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Hi,

I need help with this model. I would like to perform a non-linear analysis on a composite specimen. It's a sandwich panel with honeycomb core, modeled as mat9 ort with two plies of carbon fiber per side.

The main issue is the contact between the punch and the panel, the same as the one with supports. I'm not able to model them correctly. I've thought  to use the contact slide but the results does not have sense. I have compared this with real test and the reaction force on the punch is more than 12 times bigger than reality. Looking at the results plot, It's clear that contacts behavior is not acceptable. Can you please help me? 

I attach here the .hm file.

Thank you!

 

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Hi,


The laminates were connected to the core with freeze contact. Since both components have matching nodes on the surface the connection can be established with node-to-node connectivity (equivalence in edges panel- F3). 


The supports were penetrating the plate and are tied to it with freeze contact (equivalent to gluing the supports to the plate). This is the possible reason for discrepancy compared to test- sliding contact should better approximate the test boundary conditions. Some friction should be able to prevent the plate sliding in Z direction.


Quarter or half symmetry can be used for better computational efficiency and also constrain the plate from sliding. 

3PB_NLS_edit2.fem 3PB_NLS_edit2.hm

 

Refer to example OS-E: 0180 3-Point Bending using RBODY

3Point_Bending_RBODY.fem OS-E_ 0180 3-Point Bending using RBODY.pdf

antonio.dortona95 likes this

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Thank you for your help,

I'm trying to adjust my model. I need to ask a clarification about the point where you talk about the penetration between the plate and the supports: is the contact based on the shell mesh or do I have to take in account the ticked elements, to avoid intersection? I'll attach a picture to better explain what I'm meaning.

In a previous model I've used slide contact between supports and plys, but the result has been (as you said) a sliding in Z direction, so I changed it into stick contact. 

I'll try to use friction to solve the problem.

 

 

Cattura_1.JPG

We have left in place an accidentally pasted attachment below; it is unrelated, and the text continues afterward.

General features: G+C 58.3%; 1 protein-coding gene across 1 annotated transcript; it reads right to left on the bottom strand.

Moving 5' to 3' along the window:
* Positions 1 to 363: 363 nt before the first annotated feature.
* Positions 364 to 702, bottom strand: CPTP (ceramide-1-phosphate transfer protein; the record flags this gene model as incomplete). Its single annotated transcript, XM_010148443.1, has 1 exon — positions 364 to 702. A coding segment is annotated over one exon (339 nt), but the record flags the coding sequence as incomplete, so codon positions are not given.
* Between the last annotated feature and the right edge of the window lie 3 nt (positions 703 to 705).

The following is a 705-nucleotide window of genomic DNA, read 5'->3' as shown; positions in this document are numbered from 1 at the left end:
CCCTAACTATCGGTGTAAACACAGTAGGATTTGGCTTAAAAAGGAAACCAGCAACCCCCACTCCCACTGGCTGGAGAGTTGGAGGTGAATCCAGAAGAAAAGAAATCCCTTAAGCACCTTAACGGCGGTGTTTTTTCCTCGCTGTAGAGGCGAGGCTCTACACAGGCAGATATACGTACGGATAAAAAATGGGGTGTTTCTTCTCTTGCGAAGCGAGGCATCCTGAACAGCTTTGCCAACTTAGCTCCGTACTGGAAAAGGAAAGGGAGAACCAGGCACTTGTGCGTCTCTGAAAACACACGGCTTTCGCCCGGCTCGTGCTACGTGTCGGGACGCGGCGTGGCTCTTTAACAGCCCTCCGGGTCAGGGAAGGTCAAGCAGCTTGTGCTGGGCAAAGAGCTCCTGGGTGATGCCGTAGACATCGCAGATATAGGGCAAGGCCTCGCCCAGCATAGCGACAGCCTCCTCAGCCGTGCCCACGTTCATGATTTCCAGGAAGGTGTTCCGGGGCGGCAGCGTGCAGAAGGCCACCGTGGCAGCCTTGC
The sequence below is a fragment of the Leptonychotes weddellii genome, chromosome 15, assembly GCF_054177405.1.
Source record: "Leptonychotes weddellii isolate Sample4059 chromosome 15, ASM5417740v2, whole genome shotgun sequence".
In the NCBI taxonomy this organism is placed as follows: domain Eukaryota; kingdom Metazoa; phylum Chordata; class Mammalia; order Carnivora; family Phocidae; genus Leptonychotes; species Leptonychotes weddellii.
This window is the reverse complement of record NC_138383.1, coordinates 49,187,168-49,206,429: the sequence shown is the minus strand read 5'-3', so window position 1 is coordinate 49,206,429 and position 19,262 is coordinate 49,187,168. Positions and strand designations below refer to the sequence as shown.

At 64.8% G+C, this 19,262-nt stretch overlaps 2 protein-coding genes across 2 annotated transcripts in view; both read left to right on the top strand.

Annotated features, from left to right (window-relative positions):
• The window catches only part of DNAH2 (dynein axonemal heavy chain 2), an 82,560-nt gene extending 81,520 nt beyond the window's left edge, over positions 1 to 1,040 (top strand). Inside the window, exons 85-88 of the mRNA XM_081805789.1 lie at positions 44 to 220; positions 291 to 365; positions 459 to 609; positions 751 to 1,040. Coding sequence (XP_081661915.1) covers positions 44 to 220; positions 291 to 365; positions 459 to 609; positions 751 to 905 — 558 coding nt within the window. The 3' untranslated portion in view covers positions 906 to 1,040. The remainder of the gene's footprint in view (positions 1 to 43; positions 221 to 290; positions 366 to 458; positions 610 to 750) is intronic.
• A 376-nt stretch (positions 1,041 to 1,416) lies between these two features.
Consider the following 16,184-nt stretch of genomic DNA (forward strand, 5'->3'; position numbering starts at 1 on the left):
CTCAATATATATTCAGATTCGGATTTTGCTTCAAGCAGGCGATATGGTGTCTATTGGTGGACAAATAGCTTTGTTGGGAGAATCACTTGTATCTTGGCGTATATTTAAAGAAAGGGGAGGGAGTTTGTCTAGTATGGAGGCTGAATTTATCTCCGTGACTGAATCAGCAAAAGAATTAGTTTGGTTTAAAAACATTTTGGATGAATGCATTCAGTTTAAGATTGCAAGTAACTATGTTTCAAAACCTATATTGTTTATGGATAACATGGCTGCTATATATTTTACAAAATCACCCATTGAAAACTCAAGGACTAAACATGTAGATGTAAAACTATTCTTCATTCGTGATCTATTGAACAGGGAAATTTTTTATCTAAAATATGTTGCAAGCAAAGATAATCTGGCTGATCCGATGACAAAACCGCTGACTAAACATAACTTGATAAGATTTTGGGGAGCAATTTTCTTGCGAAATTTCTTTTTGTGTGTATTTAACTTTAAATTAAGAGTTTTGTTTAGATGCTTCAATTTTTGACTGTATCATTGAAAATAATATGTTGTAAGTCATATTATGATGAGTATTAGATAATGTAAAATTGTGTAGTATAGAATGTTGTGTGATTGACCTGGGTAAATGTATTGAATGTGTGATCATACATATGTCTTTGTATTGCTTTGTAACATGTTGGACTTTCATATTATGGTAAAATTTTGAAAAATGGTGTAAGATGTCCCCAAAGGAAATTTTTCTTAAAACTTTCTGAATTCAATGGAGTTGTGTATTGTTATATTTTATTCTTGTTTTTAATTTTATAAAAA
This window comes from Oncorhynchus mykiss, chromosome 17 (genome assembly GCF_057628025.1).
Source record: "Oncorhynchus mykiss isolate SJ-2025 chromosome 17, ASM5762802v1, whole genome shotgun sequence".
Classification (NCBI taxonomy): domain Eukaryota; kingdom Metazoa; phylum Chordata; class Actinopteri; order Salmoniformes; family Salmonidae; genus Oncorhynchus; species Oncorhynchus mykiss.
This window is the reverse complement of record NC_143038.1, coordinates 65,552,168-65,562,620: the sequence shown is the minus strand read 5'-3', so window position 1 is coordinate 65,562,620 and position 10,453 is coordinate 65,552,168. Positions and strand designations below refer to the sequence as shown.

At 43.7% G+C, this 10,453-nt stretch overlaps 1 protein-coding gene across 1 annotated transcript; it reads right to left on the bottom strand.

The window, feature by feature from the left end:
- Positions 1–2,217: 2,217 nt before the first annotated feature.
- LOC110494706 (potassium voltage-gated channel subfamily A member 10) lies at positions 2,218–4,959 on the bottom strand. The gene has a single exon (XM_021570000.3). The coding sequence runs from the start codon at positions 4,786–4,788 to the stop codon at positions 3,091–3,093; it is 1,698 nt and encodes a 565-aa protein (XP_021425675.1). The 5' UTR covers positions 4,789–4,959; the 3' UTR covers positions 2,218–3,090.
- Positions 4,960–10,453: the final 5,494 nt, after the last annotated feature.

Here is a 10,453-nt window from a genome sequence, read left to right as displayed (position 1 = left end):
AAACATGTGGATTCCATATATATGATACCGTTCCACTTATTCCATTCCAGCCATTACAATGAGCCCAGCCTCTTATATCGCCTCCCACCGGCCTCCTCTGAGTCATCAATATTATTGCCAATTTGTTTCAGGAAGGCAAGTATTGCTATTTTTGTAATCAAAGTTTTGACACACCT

Cattura_2.JPG

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For shell elements, the contact and tie search considers the shell thicknesses. This implies that the defined search distance is expected to be the true distance between the shell surfaces facing each other. For example, in the case of shells without offset, if the geometric distance between the two shell surfaces facing each other is 5.0, and the shell thicknesses are 2.0 each, then the actual distance between the shell surfaces facing each other is 3.0. If the Search distance field is now set to 3.0, then the contact is generated as expected (in this scenario, if SRCHDIS is set lower than 3.0, then there is no contact generated).

For more details, please refer to the attached document.

 

To constrain the plate from sliding:
-use symmetry (refer to 10.3)
-constrain some nodes in the Z DOF

Contact.pdf

antonio.dortona95 likes this

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Thank you for you very detailed and precise explanation, it will be very useful!

Can I ask you something that could be a little OT with respect to the topic's title?

Is there a way to orient a MAT9 ORT solid elements? I have tried with Aerospace--> Material Orientation and also with the classic 2D--> Composites --> Material Orientation as possible solutions as I've red here, but they actually don't work.

To solve the problem I have changed the engineering constant's arrangement, in the material card definition (E1, E2, E3, G12, ecc..), in order to be congruent with global reference frame in the model.

Is there a smart way to do this? I'm using the last version of Hypermesh 2019

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Stresses are calculated in the material coordinate system. The material coordinate system may be defined as the basic coordinate system (CORDM=0), a user defined system (CORDM = Integer > 0), or the element coordinate system (CORDM=-1).

 

Edit the PSOLID property and change the CORDM to USER and select the coordinate system which will be the material orientation.

 

Alternatively, material orientation can be assigned to elements directly with analysis>systems>material orientation. In the model you shared the CHEXA elements are oriented with THETA option. The element angle option for Hexa solid (Theta) is very useful if the material system is changing from element to element.

 

Make sure to define only one of these options to avoid confusion. Perform a simple 1 element tensile test to verify material orientation.

 

The like button is a nice way of showing appreciation for the help ;)

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